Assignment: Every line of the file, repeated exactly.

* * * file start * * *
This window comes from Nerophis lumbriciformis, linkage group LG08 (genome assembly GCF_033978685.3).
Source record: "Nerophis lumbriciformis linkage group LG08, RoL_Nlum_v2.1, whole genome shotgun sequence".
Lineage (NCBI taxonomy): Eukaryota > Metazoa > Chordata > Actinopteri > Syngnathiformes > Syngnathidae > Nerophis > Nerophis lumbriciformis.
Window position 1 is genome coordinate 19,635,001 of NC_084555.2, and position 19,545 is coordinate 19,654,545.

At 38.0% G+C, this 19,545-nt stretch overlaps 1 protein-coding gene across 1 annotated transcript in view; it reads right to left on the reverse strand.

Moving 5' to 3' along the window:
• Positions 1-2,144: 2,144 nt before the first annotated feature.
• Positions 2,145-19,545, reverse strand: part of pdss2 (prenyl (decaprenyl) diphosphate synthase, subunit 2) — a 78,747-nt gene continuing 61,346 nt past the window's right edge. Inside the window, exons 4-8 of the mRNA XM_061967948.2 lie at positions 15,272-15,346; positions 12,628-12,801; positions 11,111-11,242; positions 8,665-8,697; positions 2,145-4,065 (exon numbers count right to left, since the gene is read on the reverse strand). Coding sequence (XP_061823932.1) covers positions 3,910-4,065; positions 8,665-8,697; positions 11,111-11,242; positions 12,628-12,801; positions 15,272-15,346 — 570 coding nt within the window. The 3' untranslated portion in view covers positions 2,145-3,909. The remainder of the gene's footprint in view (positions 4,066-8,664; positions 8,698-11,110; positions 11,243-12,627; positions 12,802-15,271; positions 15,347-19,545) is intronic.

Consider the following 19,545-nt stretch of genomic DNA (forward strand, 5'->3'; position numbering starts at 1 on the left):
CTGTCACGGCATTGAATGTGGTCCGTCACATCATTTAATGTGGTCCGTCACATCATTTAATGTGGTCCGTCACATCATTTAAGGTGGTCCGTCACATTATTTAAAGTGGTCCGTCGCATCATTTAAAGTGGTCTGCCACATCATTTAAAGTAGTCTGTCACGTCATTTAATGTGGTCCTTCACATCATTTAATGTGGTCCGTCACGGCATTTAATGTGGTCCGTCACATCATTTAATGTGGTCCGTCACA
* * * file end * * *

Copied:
This window comes from Nerophis lumbriciformis, linkage group LG08 (genome assembly GCF_033978685.3).
Source record: "Nerophis lumbriciformis linkage group LG08, RoL_Nlum_v2.1, whole genome shotgun sequence".
Lineage (NCBI taxonomy): Eukaryota > Metazoa > Chordata > Actinopteri > Syngnathiformes > Syngnathidae > Nerophis > Nerophis lumbriciformis.
Window position 1 is genome coordinate 19,635,001 of NC_084555.2, and position 19,545 is coordinate 19,654,545.

At 38.0% G+C, this 19,545-nt stretch overlaps 1 protein-coding gene across 1 annotated transcript in view; it reads right to left on the reverse strand.

Moving 5' to 3' along the window:
• Positions 1-2,144: 2,144 nt before the first annotated feature.
• Positions 2,145-19,545, reverse strand: part of pdss2 (prenyl (decaprenyl) diphosphate synthase, subunit 2) — a 78,747-nt gene continuing 61,346 nt past the window's right edge. Inside the window, exons 4-8 of the mRNA XM_061967948.2 lie at positions 15,272-15,346; positions 12,628-12,801; positions 11,111-11,242; positions 8,665-8,697; positions 2,145-4,065 (exon numbers count right to left, since the gene is read on the reverse strand). Coding sequence (XP_061823932.1) covers positions 3,910-4,065; positions 8,665-8,697; positions 11,111-11,242; positions 12,628-12,801; positions 15,272-15,346 — 570 coding nt within the window. The 3' untranslated portion in view covers positions 2,145-3,909. The remainder of the gene's footprint in view (positions 4,066-8,664; positions 8,698-11,110; positions 11,243-12,627; positions 12,802-15,271; positions 15,347-19,545) is intronic.

Consider the following 19,545-nt stretch of genomic DNA (forward strand, 5'->3'; position numbering starts at 1 on the left):
CTGTCACGGCATTGAATGTGGTCCGTCACATCATTTAATGTGGTCCGTCACATCATTTAATGTGGTCCGTCACATCATTTAAGGTGGTCCGTCACATTATTTAAAGTGGTCCGTCGCATCATTTAAAGTGGTCTGCCACATCATTTAAAGTAGTCTGTCACGTCATTTAATGTGGTCCTTCACATCATTTAATGTGGTCCGTCACGGCATTTAATGTGGTCCGTCACATCATTTAATGTGGTCCGTCACA